My photo
I been a professional photographer since I worked for the US Government documenting Test and Evaluation of Research and Development projects for the US Army and US Navy in the later half of the 1980s. I came home to Maine to finish my Marketing Degree at USM and began to work full time in Market Research and Marketing for many years while documenting weddings and occasional photojournalist and commercial jobs on the weekends. In 2001 I again returned to photography as a full time trade and have never been a happier man. I love working with creative individuals, couples, small businesses and select Non-Profits and can’t imagine working in any other trade. In 1987 I was lucky enough to wed my high school sweetheart and we now live in a cozy little solar powered, recycled bungalow a mile deep in our woods in the Western Hills of Maine with our two brilliant home-schooled teenage daughters and our three cats.


PAW 2005 - Wk 42 - Special Town Meeting

"What it means to be from Maine" Poland Spring Water formerly a Maine owned company, is now owned by the Waters division of the multinational conglomerate Nestle. Nestle wants to pump 105 million gallons a year out of our aquifer via Cold Spring in West Denmark via pipeline across 7 private lots to their station in the neighboring town of Fryeburg. (Nestle has obtained written permission from all 7 land owners.)

Denmark doesn't have a 'town water' system. We are a town of just over 1000 residents and not everyone in the town even has running water, but if you do, it means that you have a dug or artisian well or a 'point' driven into the ground that draws from our common aquifer at the very edge of the Sebago Lake Watershed.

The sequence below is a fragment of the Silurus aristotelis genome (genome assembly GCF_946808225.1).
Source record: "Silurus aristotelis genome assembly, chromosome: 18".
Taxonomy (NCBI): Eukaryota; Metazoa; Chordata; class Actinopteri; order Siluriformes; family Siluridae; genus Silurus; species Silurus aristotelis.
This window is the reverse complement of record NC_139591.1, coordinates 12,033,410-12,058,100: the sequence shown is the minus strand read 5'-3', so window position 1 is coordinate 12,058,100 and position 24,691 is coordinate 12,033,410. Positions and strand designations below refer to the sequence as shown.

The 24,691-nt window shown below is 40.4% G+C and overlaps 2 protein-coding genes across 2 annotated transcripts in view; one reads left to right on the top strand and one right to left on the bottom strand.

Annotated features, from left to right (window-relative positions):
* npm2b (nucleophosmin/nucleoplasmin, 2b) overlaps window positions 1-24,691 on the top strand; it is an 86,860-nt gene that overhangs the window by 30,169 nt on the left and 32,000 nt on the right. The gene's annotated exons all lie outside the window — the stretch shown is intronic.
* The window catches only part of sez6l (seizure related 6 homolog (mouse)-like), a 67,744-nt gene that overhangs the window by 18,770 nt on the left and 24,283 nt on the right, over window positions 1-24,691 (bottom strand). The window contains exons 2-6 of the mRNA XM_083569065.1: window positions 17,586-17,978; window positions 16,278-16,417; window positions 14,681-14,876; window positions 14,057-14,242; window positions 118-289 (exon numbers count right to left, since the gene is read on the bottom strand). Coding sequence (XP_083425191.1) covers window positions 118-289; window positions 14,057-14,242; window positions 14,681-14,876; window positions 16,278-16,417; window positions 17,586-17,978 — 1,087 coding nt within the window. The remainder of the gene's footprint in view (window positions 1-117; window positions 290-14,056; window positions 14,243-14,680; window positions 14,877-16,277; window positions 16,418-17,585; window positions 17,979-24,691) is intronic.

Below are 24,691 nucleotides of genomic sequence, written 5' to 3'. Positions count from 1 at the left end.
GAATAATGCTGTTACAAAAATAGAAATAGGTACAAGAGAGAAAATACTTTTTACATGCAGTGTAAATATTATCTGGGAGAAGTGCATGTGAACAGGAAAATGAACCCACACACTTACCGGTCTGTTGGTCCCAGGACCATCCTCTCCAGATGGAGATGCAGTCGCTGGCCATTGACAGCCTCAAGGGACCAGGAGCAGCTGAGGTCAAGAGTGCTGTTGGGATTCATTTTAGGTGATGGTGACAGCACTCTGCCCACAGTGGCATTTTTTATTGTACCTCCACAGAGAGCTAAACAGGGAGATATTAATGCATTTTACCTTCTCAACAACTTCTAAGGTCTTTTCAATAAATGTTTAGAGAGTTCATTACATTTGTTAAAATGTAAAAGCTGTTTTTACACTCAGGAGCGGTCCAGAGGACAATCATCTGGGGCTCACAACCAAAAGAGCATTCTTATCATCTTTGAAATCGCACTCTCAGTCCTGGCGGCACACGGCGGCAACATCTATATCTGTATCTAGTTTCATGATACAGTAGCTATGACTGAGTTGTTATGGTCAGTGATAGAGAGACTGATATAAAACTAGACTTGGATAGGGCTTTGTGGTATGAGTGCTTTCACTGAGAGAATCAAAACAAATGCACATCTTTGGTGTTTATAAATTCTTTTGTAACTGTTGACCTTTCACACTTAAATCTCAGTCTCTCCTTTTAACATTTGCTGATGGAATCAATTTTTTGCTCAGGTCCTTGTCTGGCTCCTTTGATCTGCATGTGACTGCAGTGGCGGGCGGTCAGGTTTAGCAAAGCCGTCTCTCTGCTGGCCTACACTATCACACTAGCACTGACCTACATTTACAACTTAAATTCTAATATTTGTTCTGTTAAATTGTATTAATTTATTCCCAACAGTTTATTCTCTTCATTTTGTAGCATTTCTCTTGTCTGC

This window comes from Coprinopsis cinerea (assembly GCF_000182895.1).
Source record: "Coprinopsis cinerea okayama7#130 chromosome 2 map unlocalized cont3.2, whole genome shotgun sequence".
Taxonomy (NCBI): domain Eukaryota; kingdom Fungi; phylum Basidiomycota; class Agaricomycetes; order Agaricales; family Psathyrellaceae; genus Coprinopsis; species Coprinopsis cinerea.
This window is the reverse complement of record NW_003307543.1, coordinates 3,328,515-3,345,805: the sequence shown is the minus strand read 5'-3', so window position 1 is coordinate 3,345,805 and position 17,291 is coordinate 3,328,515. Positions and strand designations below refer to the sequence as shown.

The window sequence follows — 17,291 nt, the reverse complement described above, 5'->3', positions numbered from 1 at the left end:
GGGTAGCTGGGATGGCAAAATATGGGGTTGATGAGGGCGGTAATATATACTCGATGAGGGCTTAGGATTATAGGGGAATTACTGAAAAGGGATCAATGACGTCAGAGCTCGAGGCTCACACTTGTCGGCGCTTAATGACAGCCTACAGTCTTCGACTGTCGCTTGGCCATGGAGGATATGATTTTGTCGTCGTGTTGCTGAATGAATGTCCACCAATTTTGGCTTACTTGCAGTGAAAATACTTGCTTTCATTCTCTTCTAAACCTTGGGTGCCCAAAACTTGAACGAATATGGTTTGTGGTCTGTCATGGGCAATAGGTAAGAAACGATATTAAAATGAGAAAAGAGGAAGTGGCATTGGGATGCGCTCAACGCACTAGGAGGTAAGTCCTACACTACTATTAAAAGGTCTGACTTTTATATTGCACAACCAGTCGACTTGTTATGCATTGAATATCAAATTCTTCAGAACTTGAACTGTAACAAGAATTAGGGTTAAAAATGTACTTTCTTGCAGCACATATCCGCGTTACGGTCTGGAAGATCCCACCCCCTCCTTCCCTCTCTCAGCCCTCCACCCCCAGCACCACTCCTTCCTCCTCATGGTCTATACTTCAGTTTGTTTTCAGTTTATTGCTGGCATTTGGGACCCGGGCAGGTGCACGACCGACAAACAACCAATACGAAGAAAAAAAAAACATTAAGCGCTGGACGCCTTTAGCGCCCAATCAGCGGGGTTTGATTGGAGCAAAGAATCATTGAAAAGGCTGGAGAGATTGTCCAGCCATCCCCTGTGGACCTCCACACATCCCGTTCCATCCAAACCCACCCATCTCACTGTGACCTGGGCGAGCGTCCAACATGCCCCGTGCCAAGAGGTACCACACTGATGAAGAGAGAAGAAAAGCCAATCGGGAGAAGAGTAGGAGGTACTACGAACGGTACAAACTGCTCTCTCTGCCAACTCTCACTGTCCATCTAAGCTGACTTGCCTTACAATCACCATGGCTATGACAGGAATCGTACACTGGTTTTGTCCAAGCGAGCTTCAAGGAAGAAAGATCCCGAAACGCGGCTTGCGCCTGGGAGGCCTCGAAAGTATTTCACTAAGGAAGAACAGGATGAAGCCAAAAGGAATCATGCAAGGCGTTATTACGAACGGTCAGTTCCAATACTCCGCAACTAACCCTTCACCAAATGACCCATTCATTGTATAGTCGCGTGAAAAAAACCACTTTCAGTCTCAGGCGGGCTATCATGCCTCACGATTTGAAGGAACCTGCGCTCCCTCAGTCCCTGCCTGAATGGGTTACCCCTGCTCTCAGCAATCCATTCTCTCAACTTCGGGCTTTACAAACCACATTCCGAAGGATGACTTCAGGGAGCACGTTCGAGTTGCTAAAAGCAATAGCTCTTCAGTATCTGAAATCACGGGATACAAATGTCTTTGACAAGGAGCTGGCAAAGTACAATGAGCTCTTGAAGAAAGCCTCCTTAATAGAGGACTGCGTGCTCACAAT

The town doesn't currently have anything in its zoning regulation to address a large commercial enterprise coming in and draining everyone's wells and it isn't certain that this will not be what happens. (It may not, but the hydrologists don't know for sure.) So the town called a special town meeting to place a 180 day moratorium on any such actions until the situation can be studied further.

The interesting thing here is that in spite of a full meeting, the whole thing took about 5 minutes and no one wanted to even discuss the question once it came to the floor. The vote was unanimously in favour of the moratorium. I've uploaded audio that I gathered thinking that this was going to be a long meeting. I only got to take about 5 photographs before it was over!

I edited out the minute or so of Moderator Jim Stacy being sworn in as Moderator, but left everything else in tact. It is a ~3mb WMA file that may be downloaded here. I apologise up front...I haven't got anything but a lavalier mic yet, so this is from the built in mic on my recorder that I sat on a desk in the middle of the room. (I was expecting more audience participation.) In the future I will also make a better effort to get the mic up to where the podium is...This multimedia stuff is going to be quite a learning curve!

I think that one of the most wonderful quirks of living in small rural Maine towns all my life is that during a normal town meeting, we can argue for 40 minutes on whether or not to send $100 to the local area agency on aging, but when we are faced with these 'big questions' they tend to get taken care of pretty quickly.

(Nikon D70, Tokina 12-24/4, toned in PS.CS.)

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